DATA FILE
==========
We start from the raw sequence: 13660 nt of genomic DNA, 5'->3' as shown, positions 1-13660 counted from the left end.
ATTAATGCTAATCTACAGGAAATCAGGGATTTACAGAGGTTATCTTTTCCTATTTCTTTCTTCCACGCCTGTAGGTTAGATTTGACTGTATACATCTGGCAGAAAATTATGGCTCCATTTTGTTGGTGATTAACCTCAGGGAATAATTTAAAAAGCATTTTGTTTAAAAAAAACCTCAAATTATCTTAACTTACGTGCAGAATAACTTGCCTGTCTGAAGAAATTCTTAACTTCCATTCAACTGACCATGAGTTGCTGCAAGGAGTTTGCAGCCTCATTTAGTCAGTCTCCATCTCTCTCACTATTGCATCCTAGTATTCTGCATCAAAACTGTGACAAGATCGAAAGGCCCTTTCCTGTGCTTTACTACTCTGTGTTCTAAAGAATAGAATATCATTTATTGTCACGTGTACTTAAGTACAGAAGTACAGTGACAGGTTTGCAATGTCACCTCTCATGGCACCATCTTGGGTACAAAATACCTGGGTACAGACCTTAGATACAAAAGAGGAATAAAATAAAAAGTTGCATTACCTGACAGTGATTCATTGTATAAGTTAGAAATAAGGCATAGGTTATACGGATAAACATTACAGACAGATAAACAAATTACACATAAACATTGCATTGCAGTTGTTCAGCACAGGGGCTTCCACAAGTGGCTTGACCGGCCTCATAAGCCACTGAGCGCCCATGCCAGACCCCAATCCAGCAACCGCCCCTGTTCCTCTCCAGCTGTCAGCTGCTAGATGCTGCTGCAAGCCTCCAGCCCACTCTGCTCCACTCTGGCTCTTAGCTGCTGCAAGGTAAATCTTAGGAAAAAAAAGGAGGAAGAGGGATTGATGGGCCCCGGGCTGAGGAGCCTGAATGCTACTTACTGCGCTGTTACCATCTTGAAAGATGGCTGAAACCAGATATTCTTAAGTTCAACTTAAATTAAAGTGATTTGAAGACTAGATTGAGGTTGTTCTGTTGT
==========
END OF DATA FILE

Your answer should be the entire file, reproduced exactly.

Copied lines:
We start from the raw sequence: 13660 nt of genomic DNA, 5'->3' as shown, positions 1-13660 counted from the left end.
ATTAATGCTAATCTACAGGAAATCAGGGATTTACAGAGGTTATCTTTTCCTATTTCTTTCTTCCACGCCTGTAGGTTAGATTTGACTGTATACATCTGGCAGAAAATTATGGCTCCATTTTGTTGGTGATTAACCTCAGGGAATAATTTAAAAAGCATTTTGTTTAAAAAAAACCTCAAATTATCTTAACTTACGTGCAGAATAACTTGCCTGTCTGAAGAAATTCTTAACTTCCATTCAACTGACCATGAGTTGCTGCAAGGAGTTTGCAGCCTCATTTAGTCAGTCTCCATCTCTCTCACTATTGCATCCTAGTATTCTGCATCAAAACTGTGACAAGATCGAAAGGCCCTTTCCTGTGCTTTACTACTCTGTGTTCTAAAGAATAGAATATCATTTATTGTCACGTGTACTTAAGTACAGAAGTACAGTGACAGGTTTGCAATGTCACCTCTCATGGCACCATCTTGGGTACAAAATACCTGGGTACAGACCTTAGATACAAAAGAGGAATAAAATAAAAAGTTGCATTACCTGACAGTGATTCATTGTATAAGTTAGAAATAAGGCATAGGTTATACGGATAAACATTACAGACAGATAAACAAATTACACATAAACATTGCATTGCAGTTGTTCAGCACAGGGGCTTCCACAAGTGGCTTGACCGGCCTCATAAGCCACTGAGCGCCCATGCCAGACCCCAATCCAGCAACCGCCCCTGTTCCTCTCCAGCTGTCAGCTGCTAGATGCTGCTGCAAGCCTCCAGCCCACTCTGCTCCACTCTGGCTCTTAGCTGCTGCAAGGTAAATCTTAGGAAAAAAAAGGAGGAAGAGGGATTGATGGGCCCCGGGCTGAGGAGCCTGAATGCTACTTACTGCGCTGTTACCATCTTGAAAGATGGCTGAAACCAGATATTCTTAAGTTCAACTTAAATTAAAGTGATTTGAAGACTAGATTGAGGTTGTTCTGTTGT